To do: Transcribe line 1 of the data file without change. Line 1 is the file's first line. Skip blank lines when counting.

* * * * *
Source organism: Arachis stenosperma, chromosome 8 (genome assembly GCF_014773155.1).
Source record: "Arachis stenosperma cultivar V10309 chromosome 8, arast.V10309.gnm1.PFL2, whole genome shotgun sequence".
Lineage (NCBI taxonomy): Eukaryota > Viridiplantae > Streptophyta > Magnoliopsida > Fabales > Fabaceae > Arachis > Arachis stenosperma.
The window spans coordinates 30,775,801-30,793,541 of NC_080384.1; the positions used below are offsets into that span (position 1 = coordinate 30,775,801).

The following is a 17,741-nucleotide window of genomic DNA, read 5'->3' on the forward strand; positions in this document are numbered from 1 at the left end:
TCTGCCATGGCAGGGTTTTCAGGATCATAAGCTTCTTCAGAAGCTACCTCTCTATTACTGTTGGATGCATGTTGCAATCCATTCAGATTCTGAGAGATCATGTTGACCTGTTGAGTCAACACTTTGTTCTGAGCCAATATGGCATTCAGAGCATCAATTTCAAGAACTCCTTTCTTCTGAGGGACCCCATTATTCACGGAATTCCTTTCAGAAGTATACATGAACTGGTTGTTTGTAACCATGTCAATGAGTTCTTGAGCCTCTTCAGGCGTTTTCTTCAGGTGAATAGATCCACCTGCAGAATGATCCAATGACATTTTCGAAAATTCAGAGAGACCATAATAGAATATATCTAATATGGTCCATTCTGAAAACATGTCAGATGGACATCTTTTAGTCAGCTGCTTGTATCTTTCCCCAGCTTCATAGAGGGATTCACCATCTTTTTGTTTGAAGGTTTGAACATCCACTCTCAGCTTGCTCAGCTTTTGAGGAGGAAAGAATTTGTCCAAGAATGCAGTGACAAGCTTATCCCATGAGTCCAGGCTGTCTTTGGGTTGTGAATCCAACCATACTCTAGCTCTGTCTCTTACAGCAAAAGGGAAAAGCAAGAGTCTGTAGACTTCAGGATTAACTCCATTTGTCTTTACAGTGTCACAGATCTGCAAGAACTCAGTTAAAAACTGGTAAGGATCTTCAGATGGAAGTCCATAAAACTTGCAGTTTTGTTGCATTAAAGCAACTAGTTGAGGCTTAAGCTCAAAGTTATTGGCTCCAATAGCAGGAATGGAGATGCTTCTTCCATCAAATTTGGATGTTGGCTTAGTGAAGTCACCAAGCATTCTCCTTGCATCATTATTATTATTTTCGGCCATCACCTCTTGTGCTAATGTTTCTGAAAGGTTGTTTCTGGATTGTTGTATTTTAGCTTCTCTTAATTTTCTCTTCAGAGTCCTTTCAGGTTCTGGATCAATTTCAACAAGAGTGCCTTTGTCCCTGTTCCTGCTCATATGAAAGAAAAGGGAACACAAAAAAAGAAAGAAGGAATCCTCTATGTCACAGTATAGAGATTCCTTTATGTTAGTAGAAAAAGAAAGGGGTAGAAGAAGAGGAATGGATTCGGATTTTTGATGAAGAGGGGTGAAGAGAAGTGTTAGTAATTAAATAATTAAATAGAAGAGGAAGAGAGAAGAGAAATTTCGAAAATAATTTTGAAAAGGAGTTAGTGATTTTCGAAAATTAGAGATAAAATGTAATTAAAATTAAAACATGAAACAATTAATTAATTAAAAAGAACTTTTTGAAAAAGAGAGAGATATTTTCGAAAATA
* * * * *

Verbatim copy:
Source organism: Arachis stenosperma, chromosome 8 (genome assembly GCF_014773155.1).